PHOENIX – The confidence expressed by Arizona Diamondbacks’
general manager Mike Hazen may appear exaggerated. Admitting he is building the
club for the future, Hazen explained the signing of free-agent veteran reliever
Joakim Soria is likely a stop-gap measure. A look into the past, Hazen hinted,
is not a guarantee window on the future.
Admitting the current off-season is as strange as unproductive, Hazen told a group of reporters Monday morning that Soria will compete for a number of roles. Within the dynamics of the current game, the concept of a true closer is changing, and no longer confined to the back end of the bullpen. The presence of Soria, a two-time All-Star with the Kansas City Royals, could bide time for other players to develop.
“(For the 2021 season), we anticipate a younger bullpen,” Hazen acknowledged in a Zoom chat. “Through spring training, merit will be used to establish roles. For me, I believe relief pitchers have greater comfort in knowing their roles.”
That outlook is changing.
The Tampa Bay Rays were one of the first teams to start a reliever and instead of identifying “a closer,” the pitcher which began a game had the moniker of “an opener.” Hazen would not admit to going that far but recognized the changing nature of a reliever’s use and role.
In the case of Soria, who will be 37-years-old on May 18, the Diamondbacks are in desperate need of a closer and Hazen, for one, would never characterize need in such drastic terms. For a team to compete on a high level, a productive closer needs to record between 42 and 47 saves. Soria’s recent history does not address that requirement.
For his All-Star seasons, the native of Monclova, Mexico was highly efficient. In 2008, he recorded 42 saves and a 1.60 ERA. That season was pretty much replicated in 2010 when he recorded a career-high 43 saves and posted a 1.78 ERA. Since, Soria has been part of seven organizations and signing with the Diamondbacks for a reported $3.5 million for 2021, simply puts another travel sticker on his suitcase.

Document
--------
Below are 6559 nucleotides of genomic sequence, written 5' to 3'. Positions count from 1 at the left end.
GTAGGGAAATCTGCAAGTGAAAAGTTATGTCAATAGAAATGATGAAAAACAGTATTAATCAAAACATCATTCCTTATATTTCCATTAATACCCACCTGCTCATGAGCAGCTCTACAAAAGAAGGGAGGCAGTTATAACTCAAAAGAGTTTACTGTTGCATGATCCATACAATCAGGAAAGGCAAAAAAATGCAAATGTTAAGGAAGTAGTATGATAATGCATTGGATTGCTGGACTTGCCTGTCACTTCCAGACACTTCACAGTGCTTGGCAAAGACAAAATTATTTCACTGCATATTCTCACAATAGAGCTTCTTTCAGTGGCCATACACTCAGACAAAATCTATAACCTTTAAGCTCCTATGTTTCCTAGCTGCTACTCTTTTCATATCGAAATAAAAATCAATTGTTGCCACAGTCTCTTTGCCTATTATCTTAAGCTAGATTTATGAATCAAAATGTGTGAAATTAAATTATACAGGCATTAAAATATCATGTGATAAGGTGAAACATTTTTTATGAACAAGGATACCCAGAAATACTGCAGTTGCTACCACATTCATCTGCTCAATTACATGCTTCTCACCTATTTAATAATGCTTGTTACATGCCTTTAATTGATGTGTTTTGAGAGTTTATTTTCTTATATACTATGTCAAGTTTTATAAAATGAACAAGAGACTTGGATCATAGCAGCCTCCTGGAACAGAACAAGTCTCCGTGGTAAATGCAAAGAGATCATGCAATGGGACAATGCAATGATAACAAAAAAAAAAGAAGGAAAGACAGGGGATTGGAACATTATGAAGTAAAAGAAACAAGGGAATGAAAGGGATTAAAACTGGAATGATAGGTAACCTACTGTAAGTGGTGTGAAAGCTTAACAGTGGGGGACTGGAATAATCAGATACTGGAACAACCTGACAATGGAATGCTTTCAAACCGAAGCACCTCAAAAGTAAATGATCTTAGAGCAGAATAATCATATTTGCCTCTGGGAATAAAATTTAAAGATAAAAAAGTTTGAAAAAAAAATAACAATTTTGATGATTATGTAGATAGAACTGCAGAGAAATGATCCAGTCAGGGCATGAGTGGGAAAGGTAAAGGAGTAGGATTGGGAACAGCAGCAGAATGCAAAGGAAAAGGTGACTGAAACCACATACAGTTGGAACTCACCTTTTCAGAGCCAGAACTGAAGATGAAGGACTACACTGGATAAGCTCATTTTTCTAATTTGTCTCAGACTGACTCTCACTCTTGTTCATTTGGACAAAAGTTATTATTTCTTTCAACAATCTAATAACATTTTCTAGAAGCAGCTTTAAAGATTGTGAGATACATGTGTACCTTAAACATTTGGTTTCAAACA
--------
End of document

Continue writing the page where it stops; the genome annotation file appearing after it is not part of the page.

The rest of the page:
“As soon as last season ended, teams began calling,” he said Monday during a Zoon session. “The Diamondbacks are a good fit for me. I live in Scottsdale and my family gives me great strength. I just want to put myself in the best position to help this team.”
Since the Diamondbacks dealt Archie Bradley to Cincinnati at the 2020 trade deadline, the quest for a reliable closer was on-going. Last season, Stefan Crichton emerged as effective and turned in a credible 2.42 ERA and five saves in 26 appearances. His strikeout ratio was better than one per-inning and fanned 23 hitters in 22 innings of work.
“A closer has to be your main goal as a reliever,” Soria said. “I think everyone wants to be ‘that guy.’ It’s an important part of the team and the main goal of a pitcher is the closer.”
In recent years, Soria’s position as a closer faded. During the last full season of major league baseball, Soria was buried the Oakland A’s bullpen. In 2019, he appeared in 71 games and recorded only 69.0 innings, or less than one inning per outing.
Giving the changing nature of the bullpen, its use and construction, Hazen says he’s not quite ready to embrace an altered landscape. Then again, his use of analytics, trends, development, and crunching numbers may dictate a changed course of direction.
“I don’t think you can solely rely on one closer,” Hazen said. “It will be (field manager Torey Lovullo’s) call how to deploy his pitchers. You can’t have only one closer and so we have to have a back-up.”
Besides Crichton, Lovullo could have a plethora of contenders for jobs and that includes lefties Travel Bergen and Calab Smith along with tight-handers J. B. Bukauskas, Taylor Clarke, Jon Duplantier, Kevin Gunkel, Yoan Lopez, Corbin Martin, Humberto Mejia, Taylor Widener and Riley Smith.